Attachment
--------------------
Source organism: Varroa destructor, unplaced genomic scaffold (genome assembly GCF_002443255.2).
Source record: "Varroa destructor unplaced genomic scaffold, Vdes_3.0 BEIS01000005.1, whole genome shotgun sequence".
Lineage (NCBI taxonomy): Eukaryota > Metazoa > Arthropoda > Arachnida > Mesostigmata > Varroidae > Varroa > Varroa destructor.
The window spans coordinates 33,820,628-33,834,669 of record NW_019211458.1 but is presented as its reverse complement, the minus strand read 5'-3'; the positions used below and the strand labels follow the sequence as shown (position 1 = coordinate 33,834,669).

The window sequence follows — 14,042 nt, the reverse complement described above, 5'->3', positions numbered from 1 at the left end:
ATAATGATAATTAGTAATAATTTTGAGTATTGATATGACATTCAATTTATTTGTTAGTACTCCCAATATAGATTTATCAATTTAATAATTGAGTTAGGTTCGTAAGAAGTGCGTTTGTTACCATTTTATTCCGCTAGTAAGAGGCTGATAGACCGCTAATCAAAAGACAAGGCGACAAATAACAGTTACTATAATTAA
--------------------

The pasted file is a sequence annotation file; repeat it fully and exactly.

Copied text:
Source organism: Varroa destructor, unplaced genomic scaffold (genome assembly GCF_002443255.2).
Source record: "Varroa destructor unplaced genomic scaffold, Vdes_3.0 BEIS01000005.1, whole genome shotgun sequence".
Lineage (NCBI taxonomy): Eukaryota > Metazoa > Arthropoda > Arachnida > Mesostigmata > Varroidae > Varroa > Varroa destructor.
The window spans coordinates 33,820,628-33,834,669 of record NW_019211458.1 but is presented as its reverse complement, the minus strand read 5'-3'; the positions used below and the strand labels follow the sequence as shown (position 1 = coordinate 33,834,669).

The window sequence follows — 14,042 nt, the reverse complement described above, 5'->3', positions numbered from 1 at the left end:
ATAATGATAATTAGTAATAATTTTGAGTATTGATATGACATTCAATTTATTTGTTAGTACTCCCAATATAGATTTATCAATTTAATAATTGAGTTAGGTTCGTAAGAAGTGCGTTTGTTACCATTTTATTCCGCTAGTAAGAGGCTGATAGACCGCTAATCAAAAGACAAGGCGACAAATAACAGTTACTATAATTAA